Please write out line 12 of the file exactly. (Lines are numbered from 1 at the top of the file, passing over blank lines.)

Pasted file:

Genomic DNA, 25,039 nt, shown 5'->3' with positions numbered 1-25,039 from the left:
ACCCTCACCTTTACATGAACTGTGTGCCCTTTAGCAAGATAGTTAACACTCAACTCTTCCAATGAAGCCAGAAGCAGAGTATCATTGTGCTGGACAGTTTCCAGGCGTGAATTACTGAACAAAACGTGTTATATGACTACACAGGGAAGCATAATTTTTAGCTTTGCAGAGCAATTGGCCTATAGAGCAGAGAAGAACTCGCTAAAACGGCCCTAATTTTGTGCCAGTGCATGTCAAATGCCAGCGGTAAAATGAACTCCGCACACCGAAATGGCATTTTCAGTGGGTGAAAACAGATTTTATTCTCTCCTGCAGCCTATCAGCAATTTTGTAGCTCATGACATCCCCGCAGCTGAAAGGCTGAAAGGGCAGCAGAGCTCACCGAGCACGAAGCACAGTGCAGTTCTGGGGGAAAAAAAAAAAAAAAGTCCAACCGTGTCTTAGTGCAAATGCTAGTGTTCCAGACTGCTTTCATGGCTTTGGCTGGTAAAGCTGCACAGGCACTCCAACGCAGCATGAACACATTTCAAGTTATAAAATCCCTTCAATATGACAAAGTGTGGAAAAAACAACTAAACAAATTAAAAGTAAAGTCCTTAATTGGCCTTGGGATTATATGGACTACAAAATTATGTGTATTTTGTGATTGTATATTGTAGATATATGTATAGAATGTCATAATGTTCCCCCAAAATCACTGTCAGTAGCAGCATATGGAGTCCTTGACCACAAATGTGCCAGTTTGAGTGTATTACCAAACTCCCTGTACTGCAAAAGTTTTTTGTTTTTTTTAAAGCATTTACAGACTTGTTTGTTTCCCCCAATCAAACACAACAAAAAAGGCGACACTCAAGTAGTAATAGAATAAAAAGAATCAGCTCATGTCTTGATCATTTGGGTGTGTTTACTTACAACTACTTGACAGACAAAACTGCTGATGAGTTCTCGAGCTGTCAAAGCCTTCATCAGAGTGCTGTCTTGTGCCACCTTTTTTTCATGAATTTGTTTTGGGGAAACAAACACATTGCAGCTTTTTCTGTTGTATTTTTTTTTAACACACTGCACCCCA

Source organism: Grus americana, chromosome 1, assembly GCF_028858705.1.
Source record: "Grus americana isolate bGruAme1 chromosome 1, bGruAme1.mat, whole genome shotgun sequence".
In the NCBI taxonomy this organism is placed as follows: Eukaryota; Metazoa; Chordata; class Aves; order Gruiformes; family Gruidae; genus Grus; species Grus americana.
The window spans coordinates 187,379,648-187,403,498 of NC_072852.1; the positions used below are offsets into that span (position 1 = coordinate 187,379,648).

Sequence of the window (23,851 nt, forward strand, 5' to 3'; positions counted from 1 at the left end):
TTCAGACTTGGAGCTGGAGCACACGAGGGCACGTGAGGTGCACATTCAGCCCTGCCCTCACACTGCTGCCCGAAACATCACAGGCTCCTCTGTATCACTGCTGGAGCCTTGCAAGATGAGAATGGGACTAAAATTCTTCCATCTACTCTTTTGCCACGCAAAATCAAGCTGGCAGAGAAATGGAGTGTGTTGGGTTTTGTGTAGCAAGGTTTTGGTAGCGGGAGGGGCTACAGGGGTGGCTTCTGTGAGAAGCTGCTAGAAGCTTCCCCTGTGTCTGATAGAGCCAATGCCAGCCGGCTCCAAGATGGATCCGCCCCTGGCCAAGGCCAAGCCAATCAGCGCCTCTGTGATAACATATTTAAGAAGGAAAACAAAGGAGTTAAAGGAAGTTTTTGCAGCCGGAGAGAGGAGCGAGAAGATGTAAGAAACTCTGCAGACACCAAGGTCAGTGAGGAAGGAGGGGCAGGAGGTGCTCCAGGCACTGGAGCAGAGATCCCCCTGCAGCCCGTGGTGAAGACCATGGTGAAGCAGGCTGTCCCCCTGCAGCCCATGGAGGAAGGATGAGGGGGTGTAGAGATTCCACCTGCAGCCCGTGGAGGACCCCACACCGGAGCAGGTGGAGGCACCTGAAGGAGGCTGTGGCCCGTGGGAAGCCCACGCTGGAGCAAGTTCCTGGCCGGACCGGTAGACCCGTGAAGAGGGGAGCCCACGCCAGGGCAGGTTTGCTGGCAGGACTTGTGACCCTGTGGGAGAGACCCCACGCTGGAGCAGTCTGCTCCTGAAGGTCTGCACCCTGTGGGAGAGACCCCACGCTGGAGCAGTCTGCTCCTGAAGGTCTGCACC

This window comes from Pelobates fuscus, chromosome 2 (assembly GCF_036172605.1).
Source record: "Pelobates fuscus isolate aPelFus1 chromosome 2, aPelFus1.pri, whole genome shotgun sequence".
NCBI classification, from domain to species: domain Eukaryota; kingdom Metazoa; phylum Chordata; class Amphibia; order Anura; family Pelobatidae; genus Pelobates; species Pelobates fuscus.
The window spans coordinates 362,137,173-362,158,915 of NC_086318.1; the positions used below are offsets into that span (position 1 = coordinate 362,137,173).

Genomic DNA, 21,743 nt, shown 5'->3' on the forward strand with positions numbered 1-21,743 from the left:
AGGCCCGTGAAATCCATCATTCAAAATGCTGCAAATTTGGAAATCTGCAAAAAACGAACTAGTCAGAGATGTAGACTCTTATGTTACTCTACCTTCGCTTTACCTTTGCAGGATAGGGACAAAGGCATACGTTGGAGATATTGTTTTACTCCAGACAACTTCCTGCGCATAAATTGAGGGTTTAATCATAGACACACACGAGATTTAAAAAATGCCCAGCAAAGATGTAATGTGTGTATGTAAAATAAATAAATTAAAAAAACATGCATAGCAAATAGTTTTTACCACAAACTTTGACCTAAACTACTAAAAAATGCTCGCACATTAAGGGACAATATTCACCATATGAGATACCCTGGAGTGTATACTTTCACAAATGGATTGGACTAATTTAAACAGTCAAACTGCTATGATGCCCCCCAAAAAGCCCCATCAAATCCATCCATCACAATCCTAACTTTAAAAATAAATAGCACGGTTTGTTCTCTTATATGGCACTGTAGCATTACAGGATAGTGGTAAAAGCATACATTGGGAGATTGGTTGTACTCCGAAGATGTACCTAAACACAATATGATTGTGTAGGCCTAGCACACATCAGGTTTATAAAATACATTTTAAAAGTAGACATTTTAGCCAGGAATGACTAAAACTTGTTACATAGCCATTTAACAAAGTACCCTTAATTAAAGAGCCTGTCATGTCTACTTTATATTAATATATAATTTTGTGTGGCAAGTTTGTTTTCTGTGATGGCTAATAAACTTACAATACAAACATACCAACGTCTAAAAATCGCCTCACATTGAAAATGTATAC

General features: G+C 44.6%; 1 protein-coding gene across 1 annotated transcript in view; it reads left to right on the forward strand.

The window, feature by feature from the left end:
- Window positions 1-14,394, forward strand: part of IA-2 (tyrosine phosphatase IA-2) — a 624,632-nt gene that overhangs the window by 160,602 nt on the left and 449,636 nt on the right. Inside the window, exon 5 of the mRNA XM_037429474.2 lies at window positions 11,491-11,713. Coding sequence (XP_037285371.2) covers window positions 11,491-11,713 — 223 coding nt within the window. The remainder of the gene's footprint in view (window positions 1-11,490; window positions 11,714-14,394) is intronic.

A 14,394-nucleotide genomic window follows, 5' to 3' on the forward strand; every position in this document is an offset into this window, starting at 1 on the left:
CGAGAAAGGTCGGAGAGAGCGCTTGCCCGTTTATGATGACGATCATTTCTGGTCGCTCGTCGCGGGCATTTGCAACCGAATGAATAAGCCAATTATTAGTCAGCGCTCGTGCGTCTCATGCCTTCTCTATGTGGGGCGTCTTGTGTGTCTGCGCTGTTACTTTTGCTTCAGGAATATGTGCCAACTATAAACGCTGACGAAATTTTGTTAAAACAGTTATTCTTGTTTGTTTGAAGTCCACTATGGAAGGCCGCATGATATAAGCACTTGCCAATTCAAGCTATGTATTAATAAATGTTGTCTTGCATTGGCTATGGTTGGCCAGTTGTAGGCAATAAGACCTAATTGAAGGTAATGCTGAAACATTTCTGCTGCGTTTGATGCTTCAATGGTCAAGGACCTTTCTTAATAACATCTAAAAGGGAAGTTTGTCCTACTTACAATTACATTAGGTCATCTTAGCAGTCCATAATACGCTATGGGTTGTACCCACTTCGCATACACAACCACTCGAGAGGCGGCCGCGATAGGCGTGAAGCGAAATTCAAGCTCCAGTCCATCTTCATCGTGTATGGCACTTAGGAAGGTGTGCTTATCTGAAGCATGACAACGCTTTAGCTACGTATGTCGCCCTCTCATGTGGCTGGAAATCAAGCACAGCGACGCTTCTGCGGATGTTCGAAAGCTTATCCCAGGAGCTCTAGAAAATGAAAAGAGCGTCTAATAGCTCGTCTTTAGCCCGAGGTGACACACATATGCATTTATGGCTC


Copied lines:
The window spans coordinates 362,137,173-362,158,915 of NC_086318.1; the positions used below are offsets into that span (position 1 = coordinate 362,137,173).